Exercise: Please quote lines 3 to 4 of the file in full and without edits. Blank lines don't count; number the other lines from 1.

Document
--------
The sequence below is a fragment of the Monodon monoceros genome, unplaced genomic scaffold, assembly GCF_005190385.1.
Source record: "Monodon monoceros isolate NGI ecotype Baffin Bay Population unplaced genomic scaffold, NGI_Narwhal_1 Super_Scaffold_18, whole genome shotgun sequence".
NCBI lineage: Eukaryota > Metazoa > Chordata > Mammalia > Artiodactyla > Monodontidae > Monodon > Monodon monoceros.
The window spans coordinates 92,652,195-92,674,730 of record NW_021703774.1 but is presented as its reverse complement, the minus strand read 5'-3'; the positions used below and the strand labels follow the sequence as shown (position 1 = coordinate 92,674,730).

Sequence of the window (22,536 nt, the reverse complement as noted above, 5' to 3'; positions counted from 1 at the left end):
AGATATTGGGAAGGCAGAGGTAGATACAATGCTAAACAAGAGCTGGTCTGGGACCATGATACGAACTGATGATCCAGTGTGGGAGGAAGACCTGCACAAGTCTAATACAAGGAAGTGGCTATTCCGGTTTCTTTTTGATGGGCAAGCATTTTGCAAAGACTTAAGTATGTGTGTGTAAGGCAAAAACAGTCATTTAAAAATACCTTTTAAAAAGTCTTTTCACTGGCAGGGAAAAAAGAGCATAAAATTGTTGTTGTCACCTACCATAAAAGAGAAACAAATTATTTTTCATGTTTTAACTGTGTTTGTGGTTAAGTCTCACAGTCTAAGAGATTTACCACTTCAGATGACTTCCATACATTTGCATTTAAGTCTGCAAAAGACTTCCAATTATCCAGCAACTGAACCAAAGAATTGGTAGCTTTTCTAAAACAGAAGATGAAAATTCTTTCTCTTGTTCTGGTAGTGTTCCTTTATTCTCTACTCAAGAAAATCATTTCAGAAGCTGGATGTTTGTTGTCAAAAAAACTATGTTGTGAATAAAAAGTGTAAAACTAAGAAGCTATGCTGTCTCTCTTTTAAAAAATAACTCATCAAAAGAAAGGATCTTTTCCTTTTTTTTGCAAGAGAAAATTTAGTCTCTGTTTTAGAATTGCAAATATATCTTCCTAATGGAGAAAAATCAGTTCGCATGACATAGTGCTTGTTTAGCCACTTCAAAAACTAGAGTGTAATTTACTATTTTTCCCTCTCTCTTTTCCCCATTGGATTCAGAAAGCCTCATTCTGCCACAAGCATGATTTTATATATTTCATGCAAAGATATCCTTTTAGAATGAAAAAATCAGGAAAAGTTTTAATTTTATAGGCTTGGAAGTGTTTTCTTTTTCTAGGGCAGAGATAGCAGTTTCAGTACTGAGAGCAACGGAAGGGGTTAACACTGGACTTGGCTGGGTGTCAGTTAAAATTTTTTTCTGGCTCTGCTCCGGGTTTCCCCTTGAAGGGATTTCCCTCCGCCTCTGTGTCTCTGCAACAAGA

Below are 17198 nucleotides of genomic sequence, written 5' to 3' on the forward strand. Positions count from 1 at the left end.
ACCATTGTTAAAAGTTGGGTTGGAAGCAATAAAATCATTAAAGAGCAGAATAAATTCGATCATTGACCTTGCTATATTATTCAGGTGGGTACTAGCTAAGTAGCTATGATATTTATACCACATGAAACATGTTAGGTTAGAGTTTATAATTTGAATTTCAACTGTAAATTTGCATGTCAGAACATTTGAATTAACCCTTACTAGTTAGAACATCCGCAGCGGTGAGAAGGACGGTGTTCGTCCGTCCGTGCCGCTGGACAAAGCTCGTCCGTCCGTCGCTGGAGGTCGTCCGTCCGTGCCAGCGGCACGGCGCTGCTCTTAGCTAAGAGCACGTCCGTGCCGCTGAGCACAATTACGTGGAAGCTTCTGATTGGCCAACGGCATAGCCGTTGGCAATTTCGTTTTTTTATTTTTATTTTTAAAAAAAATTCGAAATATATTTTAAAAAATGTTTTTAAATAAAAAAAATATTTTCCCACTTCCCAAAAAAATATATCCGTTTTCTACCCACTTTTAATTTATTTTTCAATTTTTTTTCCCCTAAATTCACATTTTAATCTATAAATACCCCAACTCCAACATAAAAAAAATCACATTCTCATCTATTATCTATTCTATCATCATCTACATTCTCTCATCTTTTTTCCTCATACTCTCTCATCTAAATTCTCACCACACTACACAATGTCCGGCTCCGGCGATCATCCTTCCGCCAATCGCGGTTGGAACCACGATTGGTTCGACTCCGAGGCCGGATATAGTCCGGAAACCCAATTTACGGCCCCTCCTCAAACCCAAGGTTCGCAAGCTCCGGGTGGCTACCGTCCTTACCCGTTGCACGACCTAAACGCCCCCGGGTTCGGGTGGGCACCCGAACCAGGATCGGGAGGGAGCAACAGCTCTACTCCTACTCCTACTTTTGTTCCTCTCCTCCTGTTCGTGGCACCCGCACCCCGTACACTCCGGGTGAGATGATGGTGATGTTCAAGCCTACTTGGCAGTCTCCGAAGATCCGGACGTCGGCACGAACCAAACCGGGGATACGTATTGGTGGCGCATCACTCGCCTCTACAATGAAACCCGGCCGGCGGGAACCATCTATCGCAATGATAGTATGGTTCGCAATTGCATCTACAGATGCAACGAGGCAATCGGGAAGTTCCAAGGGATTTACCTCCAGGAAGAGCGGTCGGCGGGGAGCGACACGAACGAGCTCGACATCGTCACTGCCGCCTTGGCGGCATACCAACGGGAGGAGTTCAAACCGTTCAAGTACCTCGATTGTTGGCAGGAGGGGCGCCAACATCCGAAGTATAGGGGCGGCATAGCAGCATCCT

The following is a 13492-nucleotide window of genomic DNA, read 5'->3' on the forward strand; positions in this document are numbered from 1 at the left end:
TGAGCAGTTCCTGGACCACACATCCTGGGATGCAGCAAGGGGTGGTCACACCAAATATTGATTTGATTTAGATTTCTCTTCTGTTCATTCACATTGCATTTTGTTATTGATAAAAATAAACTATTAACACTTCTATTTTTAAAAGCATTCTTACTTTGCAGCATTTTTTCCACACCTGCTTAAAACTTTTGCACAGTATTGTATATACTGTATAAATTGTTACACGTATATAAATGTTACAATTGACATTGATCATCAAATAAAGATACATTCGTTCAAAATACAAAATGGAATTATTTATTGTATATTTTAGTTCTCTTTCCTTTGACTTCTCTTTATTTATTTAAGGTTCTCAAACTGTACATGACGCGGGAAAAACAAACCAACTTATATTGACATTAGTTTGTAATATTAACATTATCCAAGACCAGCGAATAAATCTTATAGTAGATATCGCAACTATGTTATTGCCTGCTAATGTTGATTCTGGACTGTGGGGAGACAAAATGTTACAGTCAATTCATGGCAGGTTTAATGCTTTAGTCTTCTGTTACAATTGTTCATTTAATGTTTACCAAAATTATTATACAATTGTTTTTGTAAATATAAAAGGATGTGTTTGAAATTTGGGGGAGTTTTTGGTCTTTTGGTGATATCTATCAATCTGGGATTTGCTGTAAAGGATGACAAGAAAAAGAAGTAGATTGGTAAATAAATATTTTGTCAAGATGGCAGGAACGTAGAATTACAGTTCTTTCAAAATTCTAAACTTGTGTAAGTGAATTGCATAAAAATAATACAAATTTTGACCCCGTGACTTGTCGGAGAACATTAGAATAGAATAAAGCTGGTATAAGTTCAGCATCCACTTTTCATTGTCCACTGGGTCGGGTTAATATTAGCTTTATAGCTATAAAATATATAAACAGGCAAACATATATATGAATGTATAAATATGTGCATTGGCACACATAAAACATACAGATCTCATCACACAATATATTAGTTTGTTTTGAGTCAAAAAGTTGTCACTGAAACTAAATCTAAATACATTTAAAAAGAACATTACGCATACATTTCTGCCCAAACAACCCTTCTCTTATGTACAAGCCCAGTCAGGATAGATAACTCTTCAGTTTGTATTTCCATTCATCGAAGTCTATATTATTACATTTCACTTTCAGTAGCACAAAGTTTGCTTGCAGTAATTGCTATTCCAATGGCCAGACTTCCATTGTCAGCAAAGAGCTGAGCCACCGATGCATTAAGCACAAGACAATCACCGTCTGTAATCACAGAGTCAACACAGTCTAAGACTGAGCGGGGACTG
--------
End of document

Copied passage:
NCBI lineage: Eukaryota > Metazoa > Chordata > Mammalia > Artiodactyla > Monodontidae > Monodon > Monodon monoceros.
The window spans coordinates 92,652,195-92,674,730 of record NW_021703774.1 but is presented as its reverse complement, the minus strand read 5'-3'; the positions used below and the strand labels follow the sequence as shown (position 1 = coordinate 92,674,730).